Campus: CSU Los Angeles -- October 28, 2002

Cal State L.A. to Take Part in New Rehab Engineering Research Center

California State University, Los Angeles will take part in a five-year, $4.5 million grant funded by the National Institute on Disability and Rehabilitation Research (NIDRR)—a component of the Department of Education, Office of Special Education and Rehabilitative Services—to establish a new Rehabilitation Engineering Research Center (RERC).

With Rancho Los Amigos National Rehabilitation Center as the lead institution, researchers from Cal State L.A. UCLA, and UC Irvine will work on six projects to develop cutting-edge products to help individuals with spinal-cord injury (SCI) cope better with daily mobility challenges. Cal State L.A.’s project, entitled “Practical Adaptive Equipment for Model SCI Exercise Programs,” will begin November 1, 2002, and is focused on improving exercise devices for individuals with SCI and also improving accessibility to exercise for individuals with SCI.

The principal investigator for the Cal State L.A. project is Ray de Leon, assistant professor of kinesiology at Cal State L.A., and the co-principal investigators are Tamar Semerjian and Jesus Dominguez, also assistant professors of kinesiology. Sam Landsberger, one of two program directors for the RERC, is a faculty member in kinesiology and engineering at Cal State L.A., and director of rehabilitation engineering at Rancho Los Amigos—one of America’s rehabilitation leaders for more than half a century.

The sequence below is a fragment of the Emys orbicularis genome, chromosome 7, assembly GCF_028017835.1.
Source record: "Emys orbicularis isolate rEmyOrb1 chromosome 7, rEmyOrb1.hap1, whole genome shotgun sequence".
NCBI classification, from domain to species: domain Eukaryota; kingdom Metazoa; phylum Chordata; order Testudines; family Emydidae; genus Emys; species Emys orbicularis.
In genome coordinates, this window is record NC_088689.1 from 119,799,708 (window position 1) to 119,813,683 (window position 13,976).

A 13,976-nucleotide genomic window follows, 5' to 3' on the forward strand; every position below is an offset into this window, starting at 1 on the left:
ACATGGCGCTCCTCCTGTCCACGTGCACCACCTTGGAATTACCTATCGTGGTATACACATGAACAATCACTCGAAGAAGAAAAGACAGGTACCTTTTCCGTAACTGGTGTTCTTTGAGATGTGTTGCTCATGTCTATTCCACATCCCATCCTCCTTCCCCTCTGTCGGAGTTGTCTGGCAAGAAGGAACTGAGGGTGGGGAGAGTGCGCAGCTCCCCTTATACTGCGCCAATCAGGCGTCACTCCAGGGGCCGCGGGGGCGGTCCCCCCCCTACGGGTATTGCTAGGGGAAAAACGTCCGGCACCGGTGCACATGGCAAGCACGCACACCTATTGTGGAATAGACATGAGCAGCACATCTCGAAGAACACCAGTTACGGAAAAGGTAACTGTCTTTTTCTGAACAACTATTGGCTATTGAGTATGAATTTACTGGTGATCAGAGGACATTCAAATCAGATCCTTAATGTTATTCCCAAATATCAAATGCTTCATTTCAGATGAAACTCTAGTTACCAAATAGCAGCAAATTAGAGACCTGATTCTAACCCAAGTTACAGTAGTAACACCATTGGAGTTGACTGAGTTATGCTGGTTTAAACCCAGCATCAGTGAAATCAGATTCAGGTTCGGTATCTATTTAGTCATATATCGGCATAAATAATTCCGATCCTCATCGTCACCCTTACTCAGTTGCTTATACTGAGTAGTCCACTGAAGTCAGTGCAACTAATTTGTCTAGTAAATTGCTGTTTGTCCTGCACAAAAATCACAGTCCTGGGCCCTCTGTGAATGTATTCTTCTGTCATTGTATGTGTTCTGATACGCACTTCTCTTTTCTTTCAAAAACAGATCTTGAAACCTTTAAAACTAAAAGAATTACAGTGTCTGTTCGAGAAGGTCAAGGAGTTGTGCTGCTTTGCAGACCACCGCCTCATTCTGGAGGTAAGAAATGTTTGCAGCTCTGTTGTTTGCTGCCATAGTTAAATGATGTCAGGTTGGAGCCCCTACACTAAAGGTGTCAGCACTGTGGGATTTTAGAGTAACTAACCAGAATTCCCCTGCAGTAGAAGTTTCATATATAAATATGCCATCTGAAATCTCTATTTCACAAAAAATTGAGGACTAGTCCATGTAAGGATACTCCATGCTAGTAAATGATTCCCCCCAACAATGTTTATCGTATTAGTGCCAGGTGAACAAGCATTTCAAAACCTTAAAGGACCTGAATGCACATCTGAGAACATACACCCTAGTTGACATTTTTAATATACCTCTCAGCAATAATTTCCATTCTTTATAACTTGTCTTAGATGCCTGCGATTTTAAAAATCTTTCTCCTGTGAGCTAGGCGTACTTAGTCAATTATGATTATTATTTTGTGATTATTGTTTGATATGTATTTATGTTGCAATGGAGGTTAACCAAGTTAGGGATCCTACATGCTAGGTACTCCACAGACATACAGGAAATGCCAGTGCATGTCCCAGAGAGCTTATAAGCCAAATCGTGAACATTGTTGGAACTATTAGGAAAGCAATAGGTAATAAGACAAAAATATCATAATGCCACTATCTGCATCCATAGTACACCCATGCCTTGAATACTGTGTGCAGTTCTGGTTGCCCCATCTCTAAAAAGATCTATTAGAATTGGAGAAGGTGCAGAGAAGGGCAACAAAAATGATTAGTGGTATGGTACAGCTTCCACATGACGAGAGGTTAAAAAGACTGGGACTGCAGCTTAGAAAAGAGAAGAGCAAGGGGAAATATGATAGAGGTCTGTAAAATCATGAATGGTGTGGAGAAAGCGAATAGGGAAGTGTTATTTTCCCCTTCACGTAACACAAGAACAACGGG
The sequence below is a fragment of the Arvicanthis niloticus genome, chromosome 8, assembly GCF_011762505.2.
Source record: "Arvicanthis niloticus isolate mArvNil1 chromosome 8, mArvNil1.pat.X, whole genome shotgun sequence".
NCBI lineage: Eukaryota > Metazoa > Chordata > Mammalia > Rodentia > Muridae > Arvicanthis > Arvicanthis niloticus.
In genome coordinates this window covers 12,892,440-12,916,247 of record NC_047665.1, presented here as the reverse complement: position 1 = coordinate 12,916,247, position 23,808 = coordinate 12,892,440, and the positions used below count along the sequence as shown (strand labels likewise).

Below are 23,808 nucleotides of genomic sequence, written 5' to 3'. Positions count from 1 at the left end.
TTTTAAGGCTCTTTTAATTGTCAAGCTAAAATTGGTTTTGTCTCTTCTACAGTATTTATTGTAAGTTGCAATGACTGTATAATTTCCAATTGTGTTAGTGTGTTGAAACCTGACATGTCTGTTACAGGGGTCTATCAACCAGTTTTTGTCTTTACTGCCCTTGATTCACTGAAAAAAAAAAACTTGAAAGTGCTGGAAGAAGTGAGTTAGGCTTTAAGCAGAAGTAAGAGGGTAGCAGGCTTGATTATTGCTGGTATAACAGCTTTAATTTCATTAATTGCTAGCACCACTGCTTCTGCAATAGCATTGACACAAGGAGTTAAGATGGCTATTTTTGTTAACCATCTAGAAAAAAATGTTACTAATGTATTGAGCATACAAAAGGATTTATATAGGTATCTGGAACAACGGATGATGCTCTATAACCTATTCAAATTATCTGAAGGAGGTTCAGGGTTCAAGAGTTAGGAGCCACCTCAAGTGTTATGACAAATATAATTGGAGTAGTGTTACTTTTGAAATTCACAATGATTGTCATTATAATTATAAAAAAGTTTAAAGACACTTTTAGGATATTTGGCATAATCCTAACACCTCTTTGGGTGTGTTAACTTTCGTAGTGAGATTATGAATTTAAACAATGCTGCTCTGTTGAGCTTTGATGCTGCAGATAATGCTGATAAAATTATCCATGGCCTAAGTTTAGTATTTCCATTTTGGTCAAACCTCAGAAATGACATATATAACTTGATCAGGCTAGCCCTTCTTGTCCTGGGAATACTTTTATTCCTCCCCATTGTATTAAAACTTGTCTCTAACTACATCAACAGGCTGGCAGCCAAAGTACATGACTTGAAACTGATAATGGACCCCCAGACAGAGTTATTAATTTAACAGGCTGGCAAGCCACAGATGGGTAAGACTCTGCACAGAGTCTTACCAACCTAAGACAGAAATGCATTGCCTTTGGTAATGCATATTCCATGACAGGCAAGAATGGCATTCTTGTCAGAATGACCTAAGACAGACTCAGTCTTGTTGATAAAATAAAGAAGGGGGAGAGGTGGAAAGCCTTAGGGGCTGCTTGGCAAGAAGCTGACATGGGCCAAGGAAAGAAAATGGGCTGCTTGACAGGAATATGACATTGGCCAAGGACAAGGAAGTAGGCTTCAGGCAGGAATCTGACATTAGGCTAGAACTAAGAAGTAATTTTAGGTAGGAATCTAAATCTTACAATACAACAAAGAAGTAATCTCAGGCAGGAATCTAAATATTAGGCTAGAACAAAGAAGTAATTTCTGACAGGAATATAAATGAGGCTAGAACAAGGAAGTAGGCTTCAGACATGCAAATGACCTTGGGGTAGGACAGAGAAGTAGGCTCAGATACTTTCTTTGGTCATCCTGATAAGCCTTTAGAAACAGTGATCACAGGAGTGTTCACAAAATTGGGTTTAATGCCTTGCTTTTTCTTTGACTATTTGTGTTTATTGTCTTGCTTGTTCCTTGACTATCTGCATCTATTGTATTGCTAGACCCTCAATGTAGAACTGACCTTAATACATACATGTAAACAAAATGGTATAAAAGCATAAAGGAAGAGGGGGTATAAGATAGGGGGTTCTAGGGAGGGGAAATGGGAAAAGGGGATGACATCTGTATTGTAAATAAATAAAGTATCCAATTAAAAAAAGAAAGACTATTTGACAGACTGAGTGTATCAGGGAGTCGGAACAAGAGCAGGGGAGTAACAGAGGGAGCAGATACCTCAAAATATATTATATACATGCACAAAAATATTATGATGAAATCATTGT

de Leon, who along with Dominguez oversees the University’s Mobility Training Clinic, explains, “The people with SCI who participate in our project will get to use special, adapted exercise equipment and we’ll also provide one-on-one personal training for them in the Mobility Center, an exercise facility that we established on the CSULA campus last year for people with physical disabilities. We’ll have teams of kinesiology and engineering students work with each individual, to guide them through a 10-week exercise program and get their input regarding the devices. We’ve been offering these exercise opportunities for people with disabilities since we opened the Mobility Center last year, but now we have funding!”

“Ultimately, our findings will influence how exercise devices and equipment are designed, built and then utilized by people with SCI,” adds de Leon. “Our students will also gain a tremendous amount of experience that we hope will inspire them to serve people with disabilities in their future careers.”

CONTACT: Margie Yu, Public Affairs Specialist, (323) 343-3047

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